Tuesday, June 18, 2024

Gilani, Kayani meet to dispel impression of standoff


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Islamabad: Seeking to dispel the impression of a confrontation between them over the memogate scandal, Pakistan Premier Yousuf Raza Gilani and army chief Gen Ashfaq Parvez Kayani held a lengthy meeting following which they said their divergent views on the issue should “not be misconstrued as a standoff.”

The Gilani-Kayani meeting, which lasted over three hours last night, came after the government and military submitted their responses to the Supreme Court on the secret memo, which was sent to the US military seeking its help to prevent a possible coup in Pakistan following the May 2 American raid that killed al-Qaeda chief Osama bin laden in Abbottabad.

A statement issued by the Premier’s office after the meeting quoted Gilani and Kayani as saying that their divergent stands on the memogate issue “should not be misconstrued as a standoff between the army and government”.

Gilani also said he had taken “serious note of the rumours regarding a confrontation” over the issue of the secret memo and that he “strongly rejected the notion”.

In an indication that the government was keen to address any differences with the military over the memogate scandal, the statement said: “The Prime Minister and the army chief underscored the significance of national unity to address the challenges faced by the nation.”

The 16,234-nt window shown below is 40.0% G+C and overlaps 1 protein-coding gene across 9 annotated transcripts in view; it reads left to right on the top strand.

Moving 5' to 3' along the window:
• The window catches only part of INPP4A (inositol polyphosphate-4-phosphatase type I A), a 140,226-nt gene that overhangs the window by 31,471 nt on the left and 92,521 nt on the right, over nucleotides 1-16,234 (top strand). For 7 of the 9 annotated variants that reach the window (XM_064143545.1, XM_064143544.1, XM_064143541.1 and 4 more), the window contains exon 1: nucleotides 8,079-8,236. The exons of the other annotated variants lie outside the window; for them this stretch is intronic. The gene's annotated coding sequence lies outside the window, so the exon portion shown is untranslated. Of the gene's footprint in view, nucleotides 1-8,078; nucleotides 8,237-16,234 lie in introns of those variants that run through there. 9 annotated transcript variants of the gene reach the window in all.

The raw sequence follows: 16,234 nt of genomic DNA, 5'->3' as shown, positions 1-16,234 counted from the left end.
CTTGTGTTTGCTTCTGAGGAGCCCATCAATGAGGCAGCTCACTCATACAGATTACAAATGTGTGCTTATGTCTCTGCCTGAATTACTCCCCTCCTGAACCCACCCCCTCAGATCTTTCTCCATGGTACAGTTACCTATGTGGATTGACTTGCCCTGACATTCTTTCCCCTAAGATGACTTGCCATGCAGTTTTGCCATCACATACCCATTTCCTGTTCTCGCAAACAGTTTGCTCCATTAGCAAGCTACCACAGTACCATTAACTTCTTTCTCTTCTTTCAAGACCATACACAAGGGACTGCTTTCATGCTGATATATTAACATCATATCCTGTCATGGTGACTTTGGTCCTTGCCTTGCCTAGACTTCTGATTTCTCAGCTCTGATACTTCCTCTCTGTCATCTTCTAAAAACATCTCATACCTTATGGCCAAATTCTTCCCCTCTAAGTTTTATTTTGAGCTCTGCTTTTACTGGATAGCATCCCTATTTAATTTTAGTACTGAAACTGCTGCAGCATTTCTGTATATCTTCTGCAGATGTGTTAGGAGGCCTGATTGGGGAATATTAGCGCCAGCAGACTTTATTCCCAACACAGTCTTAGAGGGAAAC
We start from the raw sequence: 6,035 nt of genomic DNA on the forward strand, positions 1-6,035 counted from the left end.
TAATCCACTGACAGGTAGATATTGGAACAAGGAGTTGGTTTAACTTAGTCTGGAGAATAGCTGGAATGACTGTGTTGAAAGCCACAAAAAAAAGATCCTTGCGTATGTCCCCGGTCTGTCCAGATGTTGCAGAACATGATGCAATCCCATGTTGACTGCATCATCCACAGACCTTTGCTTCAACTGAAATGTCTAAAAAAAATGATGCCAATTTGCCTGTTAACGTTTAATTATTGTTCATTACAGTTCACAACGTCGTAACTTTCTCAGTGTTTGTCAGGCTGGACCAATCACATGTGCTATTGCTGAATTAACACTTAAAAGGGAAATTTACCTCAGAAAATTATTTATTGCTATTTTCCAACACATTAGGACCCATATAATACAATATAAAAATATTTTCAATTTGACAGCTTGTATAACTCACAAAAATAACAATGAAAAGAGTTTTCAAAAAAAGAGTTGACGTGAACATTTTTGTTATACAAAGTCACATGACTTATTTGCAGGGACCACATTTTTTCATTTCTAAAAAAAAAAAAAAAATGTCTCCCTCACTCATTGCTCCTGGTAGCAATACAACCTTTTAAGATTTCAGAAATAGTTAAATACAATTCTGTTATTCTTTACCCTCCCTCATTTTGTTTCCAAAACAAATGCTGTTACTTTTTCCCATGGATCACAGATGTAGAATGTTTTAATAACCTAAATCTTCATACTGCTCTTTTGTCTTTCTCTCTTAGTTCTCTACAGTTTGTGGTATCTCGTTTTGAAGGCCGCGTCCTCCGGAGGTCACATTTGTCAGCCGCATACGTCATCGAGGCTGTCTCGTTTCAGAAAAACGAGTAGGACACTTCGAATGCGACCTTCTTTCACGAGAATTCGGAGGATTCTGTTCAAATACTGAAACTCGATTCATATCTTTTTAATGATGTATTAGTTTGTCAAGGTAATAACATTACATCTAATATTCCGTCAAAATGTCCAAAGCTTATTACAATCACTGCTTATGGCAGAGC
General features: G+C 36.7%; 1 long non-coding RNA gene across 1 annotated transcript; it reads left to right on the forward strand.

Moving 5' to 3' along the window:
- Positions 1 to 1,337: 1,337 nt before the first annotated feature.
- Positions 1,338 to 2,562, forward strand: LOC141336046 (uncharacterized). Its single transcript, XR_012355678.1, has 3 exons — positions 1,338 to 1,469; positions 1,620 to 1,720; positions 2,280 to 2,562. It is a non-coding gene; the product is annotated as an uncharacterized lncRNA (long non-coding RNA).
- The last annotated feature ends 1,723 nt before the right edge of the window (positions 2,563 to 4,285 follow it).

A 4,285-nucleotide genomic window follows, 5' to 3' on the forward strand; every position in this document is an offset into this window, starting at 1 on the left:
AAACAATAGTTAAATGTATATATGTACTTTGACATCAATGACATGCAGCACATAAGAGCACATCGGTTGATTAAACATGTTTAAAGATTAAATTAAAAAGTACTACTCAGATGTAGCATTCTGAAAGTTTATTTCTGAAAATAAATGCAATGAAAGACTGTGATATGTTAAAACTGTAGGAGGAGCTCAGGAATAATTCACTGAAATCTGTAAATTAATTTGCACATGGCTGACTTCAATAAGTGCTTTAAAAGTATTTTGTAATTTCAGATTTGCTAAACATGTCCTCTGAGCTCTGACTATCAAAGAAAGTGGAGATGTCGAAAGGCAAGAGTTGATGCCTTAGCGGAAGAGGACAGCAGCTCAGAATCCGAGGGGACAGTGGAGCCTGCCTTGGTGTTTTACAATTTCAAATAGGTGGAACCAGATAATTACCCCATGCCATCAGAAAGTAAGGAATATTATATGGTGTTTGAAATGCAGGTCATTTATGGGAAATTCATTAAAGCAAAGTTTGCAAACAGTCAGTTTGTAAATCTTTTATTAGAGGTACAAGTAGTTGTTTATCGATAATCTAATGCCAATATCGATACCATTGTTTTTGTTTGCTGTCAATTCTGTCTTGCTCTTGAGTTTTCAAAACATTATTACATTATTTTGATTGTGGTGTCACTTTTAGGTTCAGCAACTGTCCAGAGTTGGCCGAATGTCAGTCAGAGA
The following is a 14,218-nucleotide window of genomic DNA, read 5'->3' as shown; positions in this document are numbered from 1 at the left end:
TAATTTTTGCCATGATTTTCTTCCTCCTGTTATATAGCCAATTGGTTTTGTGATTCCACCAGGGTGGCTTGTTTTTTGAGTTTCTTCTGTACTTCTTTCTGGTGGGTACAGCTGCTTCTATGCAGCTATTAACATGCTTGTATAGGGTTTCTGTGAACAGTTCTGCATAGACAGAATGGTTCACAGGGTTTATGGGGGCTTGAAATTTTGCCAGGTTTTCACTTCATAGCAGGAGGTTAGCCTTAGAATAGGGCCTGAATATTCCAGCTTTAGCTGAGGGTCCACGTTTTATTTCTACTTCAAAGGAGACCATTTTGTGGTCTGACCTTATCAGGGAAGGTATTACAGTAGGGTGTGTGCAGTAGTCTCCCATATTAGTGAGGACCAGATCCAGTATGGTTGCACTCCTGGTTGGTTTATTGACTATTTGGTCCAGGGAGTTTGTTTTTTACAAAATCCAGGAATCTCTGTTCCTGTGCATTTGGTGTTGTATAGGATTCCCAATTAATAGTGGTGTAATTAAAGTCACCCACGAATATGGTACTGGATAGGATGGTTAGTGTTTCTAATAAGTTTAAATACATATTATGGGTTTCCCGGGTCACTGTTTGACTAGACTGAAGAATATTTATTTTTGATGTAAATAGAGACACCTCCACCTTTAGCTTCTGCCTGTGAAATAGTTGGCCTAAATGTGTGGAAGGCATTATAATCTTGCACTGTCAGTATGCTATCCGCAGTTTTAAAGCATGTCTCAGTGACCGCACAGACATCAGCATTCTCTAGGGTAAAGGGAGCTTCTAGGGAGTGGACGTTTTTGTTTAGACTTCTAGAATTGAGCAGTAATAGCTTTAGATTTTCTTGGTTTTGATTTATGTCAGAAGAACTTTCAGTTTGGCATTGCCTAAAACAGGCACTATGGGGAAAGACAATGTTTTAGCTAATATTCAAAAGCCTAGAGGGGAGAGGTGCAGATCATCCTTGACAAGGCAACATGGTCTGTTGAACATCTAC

The differing stands adopted by the government and the military on the scandal became evident in replies submitted by them to the Supreme Court on Friday. Gen Kayani and ISI chief Lt Gen Ahmed Shuja Pasha, in their responses, sought an inquiry into the memo.

The government, in its reply, asked the apex court to dismiss a batch of petitions seeking an inquiry into the controversy.

Noting that it had already asked the Parliamentary Committee on National Security to probe the issue, the government further challenged the apex court’s jurisdiction to hear the matter.

The statement issued by the Prime Minister’s House quoted Gilani as saying that the government’s stance regarding the jurisdiction of the Supreme Court on the memo issue was still to be heard by the court.

Gilani and Kayani agreed that replies forwarded to the court by the army chief and the ISI chief were in “response to the notice of the (Supreme) Court, through proper channel and in accordance with the rules of business and should not be misconstrued as a standoff between the army and the government”.

The Pakistan People’s Party-led government has been at the centre of a political and diplomatic storm since Pakistani-American businessman Mansoor Ijaz made public the memo that was delivered to the then US military chief Admiral Mike Mullen a week after the American raid killed bin Laden.

President Asif Ali Zardari’s sudden departure to Dubai on December 6 to seek treatment for a heart condition triggered speculation that he could be on the verge of resigning due to pressure from the military establishment, which has staged four coups.

The government has insisted that both the President and Prime Minister had played no role in drafting or delivering the memo. Gilani has ridiculed Ijaz’s credentials and described the memo as a “conspiracy against Parliament and the President”. (PTI)


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